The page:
If you’re die-hard baseball fan, or even a casual observer of the game, you have heard about the mythical “Super Two” deadline in regards to top prospects. You may have asked why this is important, or you may have simply accepted the deadline as something the business side of baseball requires. And I’m sure there are some that flat-out don’t care about the cut-off at all.
For those out there that need a little more clarity as to what the “Super Two” is, Fangraphs does a good job of breaking it down. Basically, all players once promoted accrue MLB service time, typically need three years of MLB service time to qualify for salary arbitration. However, the top 22% of players promoted first in the season that have more than two years of service time, but less than three years, qualify for salary arbitration under the “Super Two” status.
If I remember correctly, Fangraphs (along with other notable baseball publications) took their breakdown of players that qualify for “Super Two” status a step further, saying that an early promotion of a top prospect could cost a team between an extra $10-15 million over the course of arbitration. For small market teams that rely on cost efficiency of young prospects, that figure could be too much to swallow.
However, we’ve been seeing much more frequently that teams aren’t letting their best young players even get to salary arbitration, locking them up to long-term extensions well before that point. We’ve seen it with players such as Mike Trout, Jedd Gyorko, Starling Marte, and just about everybody on the Atlanta Braves.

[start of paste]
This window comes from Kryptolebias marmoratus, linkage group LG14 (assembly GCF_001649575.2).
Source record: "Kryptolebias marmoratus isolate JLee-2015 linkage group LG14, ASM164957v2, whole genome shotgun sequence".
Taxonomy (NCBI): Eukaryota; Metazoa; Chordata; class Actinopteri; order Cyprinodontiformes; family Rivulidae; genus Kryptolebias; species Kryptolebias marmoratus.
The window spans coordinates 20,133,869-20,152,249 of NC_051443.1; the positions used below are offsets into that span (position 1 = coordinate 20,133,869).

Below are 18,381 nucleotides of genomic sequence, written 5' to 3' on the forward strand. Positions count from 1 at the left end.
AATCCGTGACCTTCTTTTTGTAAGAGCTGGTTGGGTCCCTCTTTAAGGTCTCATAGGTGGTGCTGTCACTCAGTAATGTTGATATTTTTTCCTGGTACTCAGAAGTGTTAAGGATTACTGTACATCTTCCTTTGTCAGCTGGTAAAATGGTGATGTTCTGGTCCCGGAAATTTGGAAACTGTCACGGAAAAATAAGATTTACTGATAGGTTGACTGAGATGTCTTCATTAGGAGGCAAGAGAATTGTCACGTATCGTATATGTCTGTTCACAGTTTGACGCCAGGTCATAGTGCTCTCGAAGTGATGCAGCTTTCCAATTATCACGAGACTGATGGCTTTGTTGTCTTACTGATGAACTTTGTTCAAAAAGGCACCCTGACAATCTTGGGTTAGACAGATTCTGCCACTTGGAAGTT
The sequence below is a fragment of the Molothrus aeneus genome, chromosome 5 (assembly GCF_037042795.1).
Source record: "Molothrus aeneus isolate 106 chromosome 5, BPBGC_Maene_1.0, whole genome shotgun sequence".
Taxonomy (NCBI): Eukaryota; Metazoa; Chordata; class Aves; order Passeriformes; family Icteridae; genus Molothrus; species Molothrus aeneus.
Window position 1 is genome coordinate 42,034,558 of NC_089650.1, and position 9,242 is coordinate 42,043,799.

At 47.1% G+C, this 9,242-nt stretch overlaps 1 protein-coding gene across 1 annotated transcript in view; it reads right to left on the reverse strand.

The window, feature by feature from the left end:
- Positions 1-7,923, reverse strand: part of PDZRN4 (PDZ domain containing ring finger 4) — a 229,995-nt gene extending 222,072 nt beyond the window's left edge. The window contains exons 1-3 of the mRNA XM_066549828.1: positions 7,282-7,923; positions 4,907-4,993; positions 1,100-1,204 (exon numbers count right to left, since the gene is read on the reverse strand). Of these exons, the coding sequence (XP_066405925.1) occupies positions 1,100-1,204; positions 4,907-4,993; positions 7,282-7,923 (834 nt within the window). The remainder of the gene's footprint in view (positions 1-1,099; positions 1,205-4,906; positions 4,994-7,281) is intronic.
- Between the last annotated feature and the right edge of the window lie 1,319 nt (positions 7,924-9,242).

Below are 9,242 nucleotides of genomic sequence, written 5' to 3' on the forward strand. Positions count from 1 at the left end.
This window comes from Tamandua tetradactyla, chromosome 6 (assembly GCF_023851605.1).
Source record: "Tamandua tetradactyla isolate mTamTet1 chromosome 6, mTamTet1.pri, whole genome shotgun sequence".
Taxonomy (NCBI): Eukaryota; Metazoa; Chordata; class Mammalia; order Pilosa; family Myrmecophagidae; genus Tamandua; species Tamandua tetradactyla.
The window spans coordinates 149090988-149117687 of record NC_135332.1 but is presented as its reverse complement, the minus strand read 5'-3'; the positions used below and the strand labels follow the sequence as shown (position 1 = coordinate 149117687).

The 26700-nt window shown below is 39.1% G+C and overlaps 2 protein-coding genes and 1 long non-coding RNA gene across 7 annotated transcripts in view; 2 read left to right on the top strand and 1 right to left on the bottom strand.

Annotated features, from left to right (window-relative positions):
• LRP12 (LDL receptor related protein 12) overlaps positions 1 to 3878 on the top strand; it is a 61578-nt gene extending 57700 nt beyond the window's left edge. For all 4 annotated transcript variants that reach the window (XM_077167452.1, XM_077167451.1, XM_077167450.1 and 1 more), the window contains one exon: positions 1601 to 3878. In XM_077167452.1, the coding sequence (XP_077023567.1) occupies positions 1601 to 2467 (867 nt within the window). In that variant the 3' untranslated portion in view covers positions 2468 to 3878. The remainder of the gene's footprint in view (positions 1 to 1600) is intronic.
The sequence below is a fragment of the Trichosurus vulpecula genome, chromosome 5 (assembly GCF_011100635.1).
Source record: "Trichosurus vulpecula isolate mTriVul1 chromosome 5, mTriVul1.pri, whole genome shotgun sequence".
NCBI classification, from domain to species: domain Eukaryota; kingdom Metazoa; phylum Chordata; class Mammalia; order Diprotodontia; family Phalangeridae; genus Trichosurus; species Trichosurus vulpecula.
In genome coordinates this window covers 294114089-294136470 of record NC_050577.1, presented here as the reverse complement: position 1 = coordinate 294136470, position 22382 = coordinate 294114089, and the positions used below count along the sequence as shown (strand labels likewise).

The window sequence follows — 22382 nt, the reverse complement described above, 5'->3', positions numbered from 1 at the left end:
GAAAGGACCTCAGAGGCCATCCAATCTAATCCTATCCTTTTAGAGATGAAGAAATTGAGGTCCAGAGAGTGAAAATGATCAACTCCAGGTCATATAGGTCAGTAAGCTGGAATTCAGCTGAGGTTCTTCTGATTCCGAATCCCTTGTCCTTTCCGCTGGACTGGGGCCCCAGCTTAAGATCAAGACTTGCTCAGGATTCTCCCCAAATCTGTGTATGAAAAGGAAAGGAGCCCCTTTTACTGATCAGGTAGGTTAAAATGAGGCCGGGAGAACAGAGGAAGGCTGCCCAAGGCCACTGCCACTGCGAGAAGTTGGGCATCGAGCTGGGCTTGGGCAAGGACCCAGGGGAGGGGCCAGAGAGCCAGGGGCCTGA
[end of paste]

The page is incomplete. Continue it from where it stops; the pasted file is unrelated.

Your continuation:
With this spike in early extensions, which guarantee players more money early in their careers in exchange for a discount on their first two or three free agent eligibility years, the question should be asked: Should teams worry about the “Super Two” cut-off at all?
The more I think about it, the more I feel that worrying about the cut-off date is unnecessary. Not every top prospect is going to pan out. The ones that do, however, teams want to lock them into long-term contracts that buy out arbitration years early, sometimes as soon as only one year after their debut (Matt Moore). It’s become the new norm in front offices across the league. No longer is it a ploy by small market teams to keep their top talent in-house at a lower price.
Sit back and think for a minute about who was the last truly impact player under the age of 29 to hit the free agent market. My mind takes me back to Jose Reyes, but even he hit the market after the Mets extended his contract to cover his arbitration years and his first free agency season.
If a team wants to compete, and has a dynamic prospect in their system ready to go, it’s foolish to wait until late June or early July to promote that prospect. The Astros, who have no chance at competing for a playoff berth this season, promoted top prospect George Springer to give him MLB experience for when they are ready to compete. The odds of the Astros letting Springer get to salary arbitration, barring an unforeseen collapse in his performance, are slim. Smart teams aren’t letting their top talent get to arbitration anymore (or, in the case of the Braves, they let them get to arbitration and immediately start negotiating extensions).
With this being the new practice, shouldn’t we ignore the Super Two cut-off all together?
I believe we should.